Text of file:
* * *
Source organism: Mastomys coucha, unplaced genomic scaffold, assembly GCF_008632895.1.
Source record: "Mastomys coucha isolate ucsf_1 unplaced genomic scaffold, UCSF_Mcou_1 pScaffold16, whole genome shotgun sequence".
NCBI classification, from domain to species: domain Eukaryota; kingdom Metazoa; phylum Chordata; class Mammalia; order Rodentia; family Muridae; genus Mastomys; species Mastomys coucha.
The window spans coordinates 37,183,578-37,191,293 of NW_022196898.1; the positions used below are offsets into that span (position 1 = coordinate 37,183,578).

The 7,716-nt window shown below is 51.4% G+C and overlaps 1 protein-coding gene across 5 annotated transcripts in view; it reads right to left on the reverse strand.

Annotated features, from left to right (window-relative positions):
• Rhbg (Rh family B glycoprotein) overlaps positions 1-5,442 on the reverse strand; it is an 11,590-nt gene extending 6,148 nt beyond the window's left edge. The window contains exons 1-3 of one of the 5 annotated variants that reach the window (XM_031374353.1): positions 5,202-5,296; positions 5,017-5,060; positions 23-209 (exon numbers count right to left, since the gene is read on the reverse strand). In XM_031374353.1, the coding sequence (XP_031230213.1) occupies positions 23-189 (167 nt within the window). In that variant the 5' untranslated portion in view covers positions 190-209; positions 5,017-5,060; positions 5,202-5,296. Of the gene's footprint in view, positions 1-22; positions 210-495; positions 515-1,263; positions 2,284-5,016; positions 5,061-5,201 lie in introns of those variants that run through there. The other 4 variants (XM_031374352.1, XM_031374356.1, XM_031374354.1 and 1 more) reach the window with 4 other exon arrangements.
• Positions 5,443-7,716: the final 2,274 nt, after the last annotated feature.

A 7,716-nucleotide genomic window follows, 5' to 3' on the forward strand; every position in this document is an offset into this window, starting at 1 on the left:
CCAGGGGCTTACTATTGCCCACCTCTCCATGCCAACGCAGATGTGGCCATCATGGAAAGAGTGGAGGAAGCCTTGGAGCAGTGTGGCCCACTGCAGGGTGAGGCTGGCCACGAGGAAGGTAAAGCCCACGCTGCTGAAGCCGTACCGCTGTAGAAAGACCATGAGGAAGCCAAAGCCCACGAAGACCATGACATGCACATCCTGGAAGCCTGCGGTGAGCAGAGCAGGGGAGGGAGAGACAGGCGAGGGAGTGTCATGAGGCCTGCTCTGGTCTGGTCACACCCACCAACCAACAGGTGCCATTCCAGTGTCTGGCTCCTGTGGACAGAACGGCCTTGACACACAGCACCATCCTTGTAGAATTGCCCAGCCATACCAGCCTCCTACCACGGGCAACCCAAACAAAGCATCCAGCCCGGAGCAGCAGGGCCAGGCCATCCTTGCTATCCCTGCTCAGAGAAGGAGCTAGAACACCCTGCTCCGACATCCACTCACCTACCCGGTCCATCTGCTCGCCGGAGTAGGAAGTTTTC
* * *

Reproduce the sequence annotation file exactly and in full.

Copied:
Source organism: Mastomys coucha, unplaced genomic scaffold, assembly GCF_008632895.1.
Source record: "Mastomys coucha isolate ucsf_1 unplaced genomic scaffold, UCSF_Mcou_1 pScaffold16, whole genome shotgun sequence".
NCBI classification, from domain to species: domain Eukaryota; kingdom Metazoa; phylum Chordata; class Mammalia; order Rodentia; family Muridae; genus Mastomys; species Mastomys coucha.
The window spans coordinates 37,183,578-37,191,293 of NW_022196898.1; the positions used below are offsets into that span (position 1 = coordinate 37,183,578).

The 7,716-nt window shown below is 51.4% G+C and overlaps 1 protein-coding gene across 5 annotated transcripts in view; it reads right to left on the reverse strand.

Annotated features, from left to right (window-relative positions):
• Rhbg (Rh family B glycoprotein) overlaps positions 1-5,442 on the reverse strand; it is an 11,590-nt gene extending 6,148 nt beyond the window's left edge. The window contains exons 1-3 of one of the 5 annotated variants that reach the window (XM_031374353.1): positions 5,202-5,296; positions 5,017-5,060; positions 23-209 (exon numbers count right to left, since the gene is read on the reverse strand). In XM_031374353.1, the coding sequence (XP_031230213.1) occupies positions 23-189 (167 nt within the window). In that variant the 5' untranslated portion in view covers positions 190-209; positions 5,017-5,060; positions 5,202-5,296. Of the gene's footprint in view, positions 1-22; positions 210-495; positions 515-1,263; positions 2,284-5,016; positions 5,061-5,201 lie in introns of those variants that run through there. The other 4 variants (XM_031374352.1, XM_031374356.1, XM_031374354.1 and 1 more) reach the window with 4 other exon arrangements.
• Positions 5,443-7,716: the final 2,274 nt, after the last annotated feature.

A 7,716-nucleotide genomic window follows, 5' to 3' on the forward strand; every position in this document is an offset into this window, starting at 1 on the left:
CCAGGGGCTTACTATTGCCCACCTCTCCATGCCAACGCAGATGTGGCCATCATGGAAAGAGTGGAGGAAGCCTTGGAGCAGTGTGGCCCACTGCAGGGTGAGGCTGGCCACGAGGAAGGTAAAGCCCACGCTGCTGAAGCCGTACCGCTGTAGAAAGACCATGAGGAAGCCAAAGCCCACGAAGACCATGACATGCACATCCTGGAAGCCTGCGGTGAGCAGAGCAGGGGAGGGAGAGACAGGCGAGGGAGTGTCATGAGGCCTGCTCTGGTCTGGTCACACCCACCAACCAACAGGTGCCATTCCAGTGTCTGGCTCCTGTGGACAGAACGGCCTTGACACACAGCACCATCCTTGTAGAATTGCCCAGCCATACCAGCCTCCTACCACGGGCAACCCAAACAAAGCATCCAGCCCGGAGCAGCAGGGCCAGGCCATCCTTGCTATCCCTGCTCAGAGAAGGAGCTAGAACACCCTGCTCCGACATCCACTCACCTACCCGGTCCATCTGCTCGCCGGAGTAGGAAGTTTTC